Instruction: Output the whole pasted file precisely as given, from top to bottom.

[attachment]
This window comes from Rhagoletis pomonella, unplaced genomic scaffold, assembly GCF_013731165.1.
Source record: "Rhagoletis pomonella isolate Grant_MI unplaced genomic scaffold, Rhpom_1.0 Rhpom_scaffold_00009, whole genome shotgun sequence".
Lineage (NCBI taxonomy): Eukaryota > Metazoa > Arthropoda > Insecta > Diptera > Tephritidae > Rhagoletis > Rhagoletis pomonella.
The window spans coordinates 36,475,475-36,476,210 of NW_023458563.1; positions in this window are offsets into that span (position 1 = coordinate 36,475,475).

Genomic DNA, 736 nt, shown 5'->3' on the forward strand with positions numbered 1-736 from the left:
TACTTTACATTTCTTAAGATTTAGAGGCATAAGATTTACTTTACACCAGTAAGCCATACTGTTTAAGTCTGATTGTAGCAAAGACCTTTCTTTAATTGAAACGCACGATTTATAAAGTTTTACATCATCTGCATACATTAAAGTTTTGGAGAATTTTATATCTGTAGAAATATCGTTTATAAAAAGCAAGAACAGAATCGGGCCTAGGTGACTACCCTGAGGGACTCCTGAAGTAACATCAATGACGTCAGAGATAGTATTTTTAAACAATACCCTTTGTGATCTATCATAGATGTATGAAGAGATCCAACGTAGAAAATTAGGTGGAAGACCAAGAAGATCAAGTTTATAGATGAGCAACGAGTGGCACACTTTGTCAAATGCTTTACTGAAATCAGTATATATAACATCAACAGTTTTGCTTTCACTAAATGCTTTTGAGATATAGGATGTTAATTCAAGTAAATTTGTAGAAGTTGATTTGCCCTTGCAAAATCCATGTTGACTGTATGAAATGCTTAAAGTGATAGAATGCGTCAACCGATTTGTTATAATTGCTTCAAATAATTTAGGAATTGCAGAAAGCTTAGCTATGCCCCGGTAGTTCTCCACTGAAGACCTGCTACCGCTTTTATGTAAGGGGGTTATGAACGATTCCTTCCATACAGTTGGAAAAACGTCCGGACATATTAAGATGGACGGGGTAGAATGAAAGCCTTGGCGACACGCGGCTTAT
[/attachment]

This window comes from Rhagoletis pomonella, unplaced genomic scaffold, assembly GCF_013731165.1.
Source record: "Rhagoletis pomonella isolate Grant_MI unplaced genomic scaffold, Rhpom_1.0 Rhpom_scaffold_00009, whole genome shotgun sequence".
Lineage (NCBI taxonomy): Eukaryota > Metazoa > Arthropoda > Insecta > Diptera > Tephritidae > Rhagoletis > Rhagoletis pomonella.
The window spans coordinates 36,475,475-36,476,210 of NW_023458563.1; positions in this window are offsets into that span (position 1 = coordinate 36,475,475).

Genomic DNA, 736 nt, shown 5'->3' on the forward strand with positions numbered 1-736 from the left:
TACTTTACATTTCTTAAGATTTAGAGGCATAAGATTTACTTTACACCAGTAAGCCATACTGTTTAAGTCTGATTGTAGCAAAGACCTTTCTTTAATTGAAACGCACGATTTATAAAGTTTTACATCATCTGCATACATTAAAGTTTTGGAGAATTTTATATCTGTAGAAATATCGTTTATAAAAAGCAAGAACAGAATCGGGCCTAGGTGACTACCCTGAGGGACTCCTGAAGTAACATCAATGACGTCAGAGATAGTATTTTTAAACAATACCCTTTGTGATCTATCATAGATGTATGAAGAGATCCAACGTAGAAAATTAGGTGGAAGACCAAGAAGATCAAGTTTATAGATGAGCAACGAGTGGCACACTTTGTCAAATGCTTTACTGAAATCAGTATATATAACATCAACAGTTTTGCTTTCACTAAATGCTTTTGAGATATAGGATGTTAATTCAAGTAAATTTGTAGAAGTTGATTTGCCCTTGCAAAATCCATGTTGACTGTATGAAATGCTTAAAGTGATAGAATGCGTCAACCGATTTGTTATAATTGCTTCAAATAATTTAGGAATTGCAGAAAGCTTAGCTATGCCCCGGTAGTTCTCCACTGAAGACCTGCTACCGCTTTTATGTAAGGGGGTTATGAACGATTCCTTCCATACAGTTGGAAAAACGTCCGGACATATTAAGATGGACGGGGTAGAATGAAAGCCTTGGCGACACGCGGCTTAT